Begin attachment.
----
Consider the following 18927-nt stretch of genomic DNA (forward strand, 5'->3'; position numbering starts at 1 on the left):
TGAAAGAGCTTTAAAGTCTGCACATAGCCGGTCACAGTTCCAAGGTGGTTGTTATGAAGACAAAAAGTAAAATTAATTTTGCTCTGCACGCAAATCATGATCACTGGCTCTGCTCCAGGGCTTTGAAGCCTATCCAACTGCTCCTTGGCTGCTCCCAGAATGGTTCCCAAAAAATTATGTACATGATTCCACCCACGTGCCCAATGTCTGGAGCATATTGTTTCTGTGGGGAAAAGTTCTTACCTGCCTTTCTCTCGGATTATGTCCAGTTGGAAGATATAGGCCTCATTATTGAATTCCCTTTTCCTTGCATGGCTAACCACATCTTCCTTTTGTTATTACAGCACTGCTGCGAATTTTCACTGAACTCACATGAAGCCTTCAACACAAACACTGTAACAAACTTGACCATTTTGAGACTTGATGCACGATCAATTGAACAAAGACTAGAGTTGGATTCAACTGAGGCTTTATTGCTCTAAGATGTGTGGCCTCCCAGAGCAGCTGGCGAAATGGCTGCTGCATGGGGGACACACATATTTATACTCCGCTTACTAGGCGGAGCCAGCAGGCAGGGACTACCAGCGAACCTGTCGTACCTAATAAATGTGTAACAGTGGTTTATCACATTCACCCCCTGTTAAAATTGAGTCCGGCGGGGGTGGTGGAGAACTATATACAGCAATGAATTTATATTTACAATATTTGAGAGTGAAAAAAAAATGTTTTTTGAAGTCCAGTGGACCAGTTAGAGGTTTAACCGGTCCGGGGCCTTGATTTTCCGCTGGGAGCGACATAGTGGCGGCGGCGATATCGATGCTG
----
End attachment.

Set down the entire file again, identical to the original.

Consider the following 18927-nt stretch of genomic DNA (forward strand, 5'->3'; position numbering starts at 1 on the left):
TGAAAGAGCTTTAAAGTCTGCACATAGCCGGTCACAGTTCCAAGGTGGTTGTTATGAAGACAAAAAGTAAAATTAATTTTGCTCTGCACGCAAATCATGATCACTGGCTCTGCTCCAGGGCTTTGAAGCCTATCCAACTGCTCCTTGGCTGCTCCCAGAATGGTTCCCAAAAAATTATGTACATGATTCCACCCACGTGCCCAATGTCTGGAGCATATTGTTTCTGTGGGGAAAAGTTCTTACCTGCCTTTCTCTCGGATTATGTCCAGTTGGAAGATATAGGCCTCATTATTGAATTCCCTTTTCCTTGCATGGCTAACCACATCTTCCTTTTGTTATTACAGCACTGCTGCGAATTTTCACTGAACTCACATGAAGCCTTCAACACAAACACTGTAACAAACTTGACCATTTTGAGACTTGATGCACGATCAATTGAACAAAGACTAGAGTTGGATTCAACTGAGGCTTTATTGCTCTAAGATGTGTGGCCTCCCAGAGCAGCTGGCGAAATGGCTGCTGCATGGGGGACACACATATTTATACTCCGCTTACTAGGCGGAGCCAGCAGGCAGGGACTACCAGCGAACCTGTCGTACCTAATAAATGTGTAACAGTGGTTTATCACATTCACCCCCTGTTAAAATTGAGTCCGGCGGGGGTGGTGGAGAACTATATACAGCAATGAATTTATATTTACAATATTTGAGAGTGAAAAAAAAATGTTTTTTGAAGTCCAGTGGACCAGTTAGAGGTTTAACCGGTCCGGGGCCTTGATTTTCCGCTGGGAGCGACATAGTGGCGGCGGCGATATCGATGCTG